On November 19, the Parliamentary Intelligence-Security Forum (PI-SF) hosted a virtual roundtable discussion on “China’s Threat to National and Economic Security in Democratic Nations.” The event was moderated by former U.S. Representative Robert Pittenger (NC-9), who, during his time in Congress, spearheaded legislation to halt the flow of sensitive U.S.-made duel-use technologies to China’s military.
Unanimously, the expert panel agreed that China’s ambitions to control over modern technologies is a primary challenge to the United States’ economic and national security interests.
“There is widespread bipartisan consensus that we have failed in our efforts to bring China closer to our values,” said U.S. Representative John Curtis (UT-3). That realization prompted the creation of the China Task Force, which produced more than 150 pieces of legislation—including the Advanced Technology Surveillance Accountability Act, authored by Rep. Curtis.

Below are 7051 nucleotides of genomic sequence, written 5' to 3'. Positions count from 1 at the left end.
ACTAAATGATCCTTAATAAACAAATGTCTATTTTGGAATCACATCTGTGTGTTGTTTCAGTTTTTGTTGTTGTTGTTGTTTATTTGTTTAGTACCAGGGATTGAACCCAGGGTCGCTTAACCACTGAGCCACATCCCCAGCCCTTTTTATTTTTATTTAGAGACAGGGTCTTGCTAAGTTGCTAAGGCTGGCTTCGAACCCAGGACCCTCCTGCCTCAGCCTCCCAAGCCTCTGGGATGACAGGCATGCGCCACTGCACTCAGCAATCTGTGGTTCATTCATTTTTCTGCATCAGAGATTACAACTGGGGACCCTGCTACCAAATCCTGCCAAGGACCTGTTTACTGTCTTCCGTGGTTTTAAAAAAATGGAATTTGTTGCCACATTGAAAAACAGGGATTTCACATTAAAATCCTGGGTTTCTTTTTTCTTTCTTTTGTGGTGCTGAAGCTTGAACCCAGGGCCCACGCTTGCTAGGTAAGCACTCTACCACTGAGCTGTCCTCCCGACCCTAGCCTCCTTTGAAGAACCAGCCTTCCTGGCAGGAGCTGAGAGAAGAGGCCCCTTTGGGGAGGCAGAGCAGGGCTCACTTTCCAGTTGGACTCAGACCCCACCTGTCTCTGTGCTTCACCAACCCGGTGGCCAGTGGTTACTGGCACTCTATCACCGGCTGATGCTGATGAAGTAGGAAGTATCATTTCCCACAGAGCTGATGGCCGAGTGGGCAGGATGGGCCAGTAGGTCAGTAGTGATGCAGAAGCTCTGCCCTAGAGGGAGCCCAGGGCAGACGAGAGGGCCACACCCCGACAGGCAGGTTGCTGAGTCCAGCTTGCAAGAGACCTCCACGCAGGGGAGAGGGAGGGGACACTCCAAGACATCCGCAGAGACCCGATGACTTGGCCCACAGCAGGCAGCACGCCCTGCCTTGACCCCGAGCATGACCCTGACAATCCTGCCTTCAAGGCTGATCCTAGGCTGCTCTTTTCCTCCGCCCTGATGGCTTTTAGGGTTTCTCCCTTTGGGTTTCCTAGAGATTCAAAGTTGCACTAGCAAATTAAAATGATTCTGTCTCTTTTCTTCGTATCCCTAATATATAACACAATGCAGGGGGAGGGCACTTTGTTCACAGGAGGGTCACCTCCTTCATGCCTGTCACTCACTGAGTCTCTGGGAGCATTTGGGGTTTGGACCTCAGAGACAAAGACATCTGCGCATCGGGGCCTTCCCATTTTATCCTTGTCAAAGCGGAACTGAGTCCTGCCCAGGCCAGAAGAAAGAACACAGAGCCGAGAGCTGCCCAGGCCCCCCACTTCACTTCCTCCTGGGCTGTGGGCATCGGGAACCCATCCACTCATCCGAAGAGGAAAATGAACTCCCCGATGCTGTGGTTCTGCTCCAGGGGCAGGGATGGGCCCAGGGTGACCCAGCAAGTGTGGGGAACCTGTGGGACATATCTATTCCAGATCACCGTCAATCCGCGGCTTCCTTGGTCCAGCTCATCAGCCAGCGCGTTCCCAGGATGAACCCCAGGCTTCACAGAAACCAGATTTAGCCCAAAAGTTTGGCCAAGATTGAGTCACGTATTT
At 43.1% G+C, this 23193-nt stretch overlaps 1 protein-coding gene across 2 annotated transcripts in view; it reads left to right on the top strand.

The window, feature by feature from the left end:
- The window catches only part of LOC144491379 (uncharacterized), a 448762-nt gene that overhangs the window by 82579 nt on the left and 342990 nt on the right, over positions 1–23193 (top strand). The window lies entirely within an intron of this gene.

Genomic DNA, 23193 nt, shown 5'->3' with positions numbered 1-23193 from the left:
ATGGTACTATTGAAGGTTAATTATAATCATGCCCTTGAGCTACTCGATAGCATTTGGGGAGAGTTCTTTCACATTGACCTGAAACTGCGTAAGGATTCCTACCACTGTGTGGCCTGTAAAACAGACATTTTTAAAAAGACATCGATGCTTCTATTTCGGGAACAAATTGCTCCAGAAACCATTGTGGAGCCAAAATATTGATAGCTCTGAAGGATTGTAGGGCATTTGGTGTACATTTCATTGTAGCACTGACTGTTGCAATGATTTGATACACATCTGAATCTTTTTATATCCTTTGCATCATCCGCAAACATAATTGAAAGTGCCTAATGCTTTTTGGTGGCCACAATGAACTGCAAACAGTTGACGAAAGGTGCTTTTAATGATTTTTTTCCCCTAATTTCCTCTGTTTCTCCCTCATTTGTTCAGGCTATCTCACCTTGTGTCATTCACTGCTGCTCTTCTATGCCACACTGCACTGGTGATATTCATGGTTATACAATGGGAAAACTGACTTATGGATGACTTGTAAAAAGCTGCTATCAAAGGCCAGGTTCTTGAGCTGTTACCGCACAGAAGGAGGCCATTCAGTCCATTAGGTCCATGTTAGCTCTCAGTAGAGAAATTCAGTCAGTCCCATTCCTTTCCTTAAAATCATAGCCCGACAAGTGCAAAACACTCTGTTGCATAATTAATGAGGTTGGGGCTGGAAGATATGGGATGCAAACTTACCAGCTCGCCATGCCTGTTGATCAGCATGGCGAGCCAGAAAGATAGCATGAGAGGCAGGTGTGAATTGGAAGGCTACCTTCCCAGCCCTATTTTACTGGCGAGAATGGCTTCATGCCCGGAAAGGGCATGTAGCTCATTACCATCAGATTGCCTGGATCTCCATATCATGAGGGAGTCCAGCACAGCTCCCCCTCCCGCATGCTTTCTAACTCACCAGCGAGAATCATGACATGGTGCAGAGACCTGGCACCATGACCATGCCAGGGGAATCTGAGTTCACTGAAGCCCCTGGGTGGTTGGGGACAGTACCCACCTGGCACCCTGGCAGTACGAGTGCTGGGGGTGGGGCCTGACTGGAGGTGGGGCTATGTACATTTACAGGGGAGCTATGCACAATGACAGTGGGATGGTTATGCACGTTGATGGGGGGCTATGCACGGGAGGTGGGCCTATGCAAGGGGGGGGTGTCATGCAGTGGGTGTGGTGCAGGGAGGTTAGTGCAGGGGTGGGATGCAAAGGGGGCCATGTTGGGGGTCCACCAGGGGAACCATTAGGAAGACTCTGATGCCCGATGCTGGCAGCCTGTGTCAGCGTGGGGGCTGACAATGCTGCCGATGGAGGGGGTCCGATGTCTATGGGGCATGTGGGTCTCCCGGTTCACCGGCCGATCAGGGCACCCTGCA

“We have taken strong action to respond to the threats emerging from Chinese enterprises, especially those that seek to leverage U.S. origin semiconductor emerging technologies for maligned purposes,” said Cordell Hull, acting Undersecretary for Industry and Security at the U.S. Department of Commerce.
Efforts to control the flow of sensitive technologies are increasingly vital. Chinese demand for U.S.-made semiconductor manufacturing equipment (SME) increased 50% in the last year alone. The Made in China 2025 plan seeks to replace the country’s need for U.S.-made semiconductors with indigenous products by 2035.
“People are very upset with China’s behavior,” Dr. Layton concluded. But, she cautioned, often business’ profits have superseded long-term economic and national security considerations. “We have to stand up to business interests that are only thinking in the short term.”